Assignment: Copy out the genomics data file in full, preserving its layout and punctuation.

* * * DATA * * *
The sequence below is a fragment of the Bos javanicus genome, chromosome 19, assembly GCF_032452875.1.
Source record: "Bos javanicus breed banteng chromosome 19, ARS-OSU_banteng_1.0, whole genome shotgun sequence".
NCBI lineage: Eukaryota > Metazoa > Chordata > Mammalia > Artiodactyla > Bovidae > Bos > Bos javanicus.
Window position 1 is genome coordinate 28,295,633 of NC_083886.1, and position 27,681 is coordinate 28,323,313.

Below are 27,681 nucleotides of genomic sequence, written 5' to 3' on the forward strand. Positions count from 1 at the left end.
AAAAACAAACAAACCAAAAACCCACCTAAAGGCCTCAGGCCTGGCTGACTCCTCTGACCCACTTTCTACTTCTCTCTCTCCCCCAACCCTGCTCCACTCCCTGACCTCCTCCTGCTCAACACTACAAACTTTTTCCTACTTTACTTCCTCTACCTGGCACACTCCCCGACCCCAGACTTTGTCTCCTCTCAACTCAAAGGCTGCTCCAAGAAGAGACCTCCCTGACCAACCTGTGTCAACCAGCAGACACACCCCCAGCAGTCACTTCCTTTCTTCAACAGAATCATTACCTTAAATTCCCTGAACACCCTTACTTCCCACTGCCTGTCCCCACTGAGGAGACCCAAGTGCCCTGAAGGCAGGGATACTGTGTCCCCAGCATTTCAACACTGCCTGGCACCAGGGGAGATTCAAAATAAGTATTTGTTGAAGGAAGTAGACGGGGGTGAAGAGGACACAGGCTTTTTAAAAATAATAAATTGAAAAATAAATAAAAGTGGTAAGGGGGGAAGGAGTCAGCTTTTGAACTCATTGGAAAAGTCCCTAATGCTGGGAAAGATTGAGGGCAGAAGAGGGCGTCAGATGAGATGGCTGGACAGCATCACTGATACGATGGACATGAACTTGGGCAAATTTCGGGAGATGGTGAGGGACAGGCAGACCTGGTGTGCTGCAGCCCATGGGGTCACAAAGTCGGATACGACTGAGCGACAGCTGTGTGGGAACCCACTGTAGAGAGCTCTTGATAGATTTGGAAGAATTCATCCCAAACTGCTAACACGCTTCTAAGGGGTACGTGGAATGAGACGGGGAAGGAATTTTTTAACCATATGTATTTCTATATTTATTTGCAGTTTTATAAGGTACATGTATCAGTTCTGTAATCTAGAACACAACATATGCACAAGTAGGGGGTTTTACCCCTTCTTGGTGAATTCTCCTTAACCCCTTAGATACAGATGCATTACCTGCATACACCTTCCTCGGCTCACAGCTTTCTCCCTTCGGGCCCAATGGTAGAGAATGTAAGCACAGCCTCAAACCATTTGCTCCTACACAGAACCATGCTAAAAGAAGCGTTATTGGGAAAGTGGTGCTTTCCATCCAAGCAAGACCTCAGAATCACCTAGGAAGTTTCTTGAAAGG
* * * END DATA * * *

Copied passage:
The sequence below is a fragment of the Bos javanicus genome, chromosome 19, assembly GCF_032452875.1.
Source record: "Bos javanicus breed banteng chromosome 19, ARS-OSU_banteng_1.0, whole genome shotgun sequence".
NCBI lineage: Eukaryota > Metazoa > Chordata > Mammalia > Artiodactyla > Bovidae > Bos > Bos javanicus.
Window position 1 is genome coordinate 28,295,633 of NC_083886.1, and position 27,681 is coordinate 28,323,313.

Below are 27,681 nucleotides of genomic sequence, written 5' to 3' on the forward strand. Positions count from 1 at the left end.
AAAAACAAACAAACCAAAAACCCACCTAAAGGCCTCAGGCCTGGCTGACTCCTCTGACCCACTTTCTACTTCTCTCTCTCCCCCAACCCTGCTCCACTCCCTGACCTCCTCCTGCTCAACACTACAAACTTTTTCCTACTTTACTTCCTCTACCTGGCACACTCCCCGACCCCAGACTTTGTCTCCTCTCAACTCAAAGGCTGCTCCAAGAAGAGACCTCCCTGACCAACCTGTGTCAACCAGCAGACACACCCCCAGCAGTCACTTCCTTTCTTCAACAGAATCATTACCTTAAATTCCCTGAACACCCTTACTTCCCACTGCCTGTCCCCACTGAGGAGACCCAAGTGCCCTGAAGGCAGGGATACTGTGTCCCCAGCATTTCAACACTGCCTGGCACCAGGGGAGATTCAAAATAAGTATTTGTTGAAGGAAGTAGACGGGGGTGAAGAGGACACAGGCTTTTTAAAAATAATAAATTGAAAAATAAATAAAAGTGGTAAGGGGGGAAGGAGTCAGCTTTTGAACTCATTGGAAAAGTCCCTAATGCTGGGAAAGATTGAGGGCAGAAGAGGGCGTCAGATGAGATGGCTGGACAGCATCACTGATACGATGGACATGAACTTGGGCAAATTTCGGGAGATGGTGAGGGACAGGCAGACCTGGTGTGCTGCAGCCCATGGGGTCACAAAGTCGGATACGACTGAGCGACAGCTGTGTGGGAACCCACTGTAGAGAGCTCTTGATAGATTTGGAAGAATTCATCCCAAACTGCTAACACGCTTCTAAGGGGTACGTGGAATGAGACGGGGAAGGAATTTTTTAACCATATGTATTTCTATATTTATTTGCAGTTTTATAAGGTACATGTATCAGTTCTGTAATCTAGAACACAACATATGCACAAGTAGGGGGTTTTACCCCTTCTTGGTGAATTCTCCTTAACCCCTTAGATACAGATGCATTACCTGCATACACCTTCCTCGGCTCACAGCTTTCTCCCTTCGGGCCCAATGGTAGAGAATGTAAGCACAGCCTCAAACCATTTGCTCCTACACAGAACCATGCTAAAAGAAGCGTTATTGGGAAAGTGGTGCTTTCCATCCAAGCAAGACCTCAGAATCACCTAGGAAGTTTCTTGAAAGG